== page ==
Bicycle Mechanics - quick release wheels
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10-06-03, 07:35 PM
If these quick release levers are not closed correctly, what can happen to the bike?
10-06-03, 08:01 PM
Worst case scenario: a wheel falls off. Fortunately, quick release skewers are reliable and easy to use.
One end of the skewer screws into a fancy nut. The other end has a lever-actuated cam. Set the axle of the wheel in the drop outs. Screw the fancy nut down tight enough that when you turn the lever, it begins to tighten about halfway through it's travel. That is, you should begin to feel resistance when the lever is at about in line to the hub. Now, close the lever completely. Give the wheel a spin to make sure it's straight in the drop outs. Make sure your brakes are connected and you're gold.
A quick visual check before each ride will tell you that the quick release skewer is still tight.
edited for a minor point of fact.
10-06-03, 08:14 PM
ok, the reason I am asking is because I have a brand new bike... I was messing with the quick release lever. I basically opened it, moved the rear wheel out, put the rear wheel back in and closed the lever. Then I saw a little warning sticker saying that I should not attempt to undo the release unless I have thouroughly read the section in the manual. honestly, I hadn't. the guy at the bike shop demonstrated the technique and I figured it was pretty hard to screw up... so I went on my way. about 15 minutes later, I fell. Now, I am no advanced biker. I started again two days ago for the first time in 7 years... but I really cant tell why I fell. I was crossing a street, going into a smooth driveway for gosh sakes. all of a sudden the front wheel turned under me and the bike fell. I get up, the front wheel wont turn... one of the break pads has been bent into the wheel... I have no clue what happened. I almost think that the break thing happened before the fall, I am so unsure of why exactly I fell. Perhapse something with my lack of knowledge regarding the quick release? that is the only variable that I can come up with... anyway, taking the bike in 2morrow.
concern number 2 (I am a paranoid dude)
I call someone up to pick me up and he doesnt have a bike rack... we leave the trunk open (his car is a sedan, no room in back seat)
we put as much of the bike as we can into the car and gently lower the trunk. We drive slowly, but the trunk can be clearly heard banging against the bike frame.
So... is this time spent in the trunk bad for the bike/frame? I mean, it IS a freakin mountain bike... I dont think a little car trunk hitting it for the ten minute ride home would hurt it. ... but since I am asking about this other suff, I might as well ask about all my current worries.
at any rate, the bike shop should be able to placate me tomorrow and get everything in tip top shape...
man, this was a disappointing day.
10-06-03, 08:23 PM
Those warning stickers are to protect the manufacturer from product liability lawsuits. Quick release wheels are, as you suspect, hard to screw up...especially if the technique was demonstrated to you by a bike shop employee.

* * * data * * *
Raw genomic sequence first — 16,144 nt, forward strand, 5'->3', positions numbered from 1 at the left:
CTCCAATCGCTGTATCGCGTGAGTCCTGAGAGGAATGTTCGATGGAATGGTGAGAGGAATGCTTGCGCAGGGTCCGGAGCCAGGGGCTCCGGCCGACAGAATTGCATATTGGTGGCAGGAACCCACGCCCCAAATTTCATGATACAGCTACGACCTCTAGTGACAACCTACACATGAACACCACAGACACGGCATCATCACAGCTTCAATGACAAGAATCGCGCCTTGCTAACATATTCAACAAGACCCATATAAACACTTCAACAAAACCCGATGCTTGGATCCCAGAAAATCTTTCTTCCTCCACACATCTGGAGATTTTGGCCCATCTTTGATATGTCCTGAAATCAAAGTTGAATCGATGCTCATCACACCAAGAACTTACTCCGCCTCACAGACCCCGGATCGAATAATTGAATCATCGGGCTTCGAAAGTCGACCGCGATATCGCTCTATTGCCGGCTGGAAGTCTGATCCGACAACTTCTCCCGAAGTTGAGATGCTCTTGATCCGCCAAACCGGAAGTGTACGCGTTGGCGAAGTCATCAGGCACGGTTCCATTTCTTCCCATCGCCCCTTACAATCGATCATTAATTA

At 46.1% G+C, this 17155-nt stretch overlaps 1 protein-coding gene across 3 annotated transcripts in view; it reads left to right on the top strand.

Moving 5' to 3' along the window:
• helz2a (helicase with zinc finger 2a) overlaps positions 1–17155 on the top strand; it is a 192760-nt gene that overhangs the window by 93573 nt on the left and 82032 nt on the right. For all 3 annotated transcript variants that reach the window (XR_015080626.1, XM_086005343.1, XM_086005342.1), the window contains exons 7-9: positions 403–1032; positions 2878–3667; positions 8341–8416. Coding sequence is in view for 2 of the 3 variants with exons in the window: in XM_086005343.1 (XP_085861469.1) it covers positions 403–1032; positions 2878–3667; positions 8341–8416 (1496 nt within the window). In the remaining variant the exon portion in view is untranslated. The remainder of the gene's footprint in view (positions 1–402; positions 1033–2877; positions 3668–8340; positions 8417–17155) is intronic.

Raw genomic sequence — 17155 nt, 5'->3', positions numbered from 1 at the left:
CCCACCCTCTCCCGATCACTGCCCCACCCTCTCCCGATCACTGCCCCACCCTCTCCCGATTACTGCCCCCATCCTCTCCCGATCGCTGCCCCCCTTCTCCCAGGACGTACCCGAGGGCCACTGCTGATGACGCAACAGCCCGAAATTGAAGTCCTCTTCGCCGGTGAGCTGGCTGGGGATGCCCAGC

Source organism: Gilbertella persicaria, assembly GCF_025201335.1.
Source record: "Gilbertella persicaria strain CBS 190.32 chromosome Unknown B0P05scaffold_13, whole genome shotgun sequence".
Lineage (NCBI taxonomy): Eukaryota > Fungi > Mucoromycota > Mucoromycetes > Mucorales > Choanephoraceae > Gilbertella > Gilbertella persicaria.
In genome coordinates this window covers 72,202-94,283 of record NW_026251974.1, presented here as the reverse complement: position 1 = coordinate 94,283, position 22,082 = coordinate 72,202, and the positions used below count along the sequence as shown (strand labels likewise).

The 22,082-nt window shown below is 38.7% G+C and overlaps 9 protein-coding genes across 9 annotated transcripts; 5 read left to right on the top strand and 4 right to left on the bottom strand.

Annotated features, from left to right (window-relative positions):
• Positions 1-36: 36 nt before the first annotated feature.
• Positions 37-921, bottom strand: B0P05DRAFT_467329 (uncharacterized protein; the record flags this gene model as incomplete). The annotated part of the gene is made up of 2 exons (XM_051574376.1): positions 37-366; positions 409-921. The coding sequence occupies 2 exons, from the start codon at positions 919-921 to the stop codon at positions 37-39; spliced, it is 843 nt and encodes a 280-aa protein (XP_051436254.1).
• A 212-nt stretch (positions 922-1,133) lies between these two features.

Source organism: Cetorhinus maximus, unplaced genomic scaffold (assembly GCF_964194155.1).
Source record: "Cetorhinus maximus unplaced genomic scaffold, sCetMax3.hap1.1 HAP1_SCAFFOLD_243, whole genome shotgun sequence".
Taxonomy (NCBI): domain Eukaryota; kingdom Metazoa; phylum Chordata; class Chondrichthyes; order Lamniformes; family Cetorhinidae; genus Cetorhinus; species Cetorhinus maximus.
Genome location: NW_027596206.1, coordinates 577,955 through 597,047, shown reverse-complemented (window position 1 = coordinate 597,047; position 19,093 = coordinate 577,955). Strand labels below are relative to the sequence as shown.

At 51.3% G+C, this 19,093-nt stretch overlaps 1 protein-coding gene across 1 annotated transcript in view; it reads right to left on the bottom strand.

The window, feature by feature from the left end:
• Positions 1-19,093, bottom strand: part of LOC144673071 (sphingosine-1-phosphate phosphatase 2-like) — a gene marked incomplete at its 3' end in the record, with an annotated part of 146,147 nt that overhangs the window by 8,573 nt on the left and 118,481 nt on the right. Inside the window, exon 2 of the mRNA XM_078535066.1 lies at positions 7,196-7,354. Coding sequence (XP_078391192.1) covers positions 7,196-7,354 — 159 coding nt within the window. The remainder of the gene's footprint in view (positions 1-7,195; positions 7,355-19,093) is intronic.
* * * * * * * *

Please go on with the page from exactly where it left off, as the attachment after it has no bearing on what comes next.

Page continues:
I'm not sure what kind of brakes you have or how they were affected by your fall. The bike shop will tell.
As for the frame, banging it repeatedly with a trunk lid can't be good for it. Inspect the frame. Are there dents? Structural damage is bad. Have the bike shop check that out, too. Is the paint chipped? A little touch-up paint can fix that.
I'm thinking that you probably haven't done any real damage to the bike, but let the mechanic check it out.
We all have bad days. We all fall for no apparent reason, too. Well, I fall for no apparent reason. Wear your helmet. Keep riding. Cheer up! All will be well.
By the way, were you hurt?
Without really seeing the damage I would say--
Screwing the rear wheel probably had nothing to do with the fall. Also, despite the warning label, I am sure that you did it fine. It is probably only there to ward off lawsuits. Since it is the rear wheel, you would have probably noticed problems shifting and pedalling if it was not seated correctly.
Also, I can't imagine how your break pads bent into the wheel. Could it be the wheel is bent? If it is a poorly built wheel, it could have failed on you when you fell and now is pushed into the pad. Why you fell is a bit more a mystery...
As for the car, the really important thing is to know the kind of sedan it was. For instance, Japanese components tend to ride better in the back of Japanese cars. Okay, just kidding. If you placed the bike into the trunk right side (drive side) up, then you are probably okay. But since you are taking it the bike shop anyway, they can give everything the once over.
Take heart. You will learn more from the hard times than the easy ones. Just get back on the bike as much as you can. You have 7 years to get over. :)
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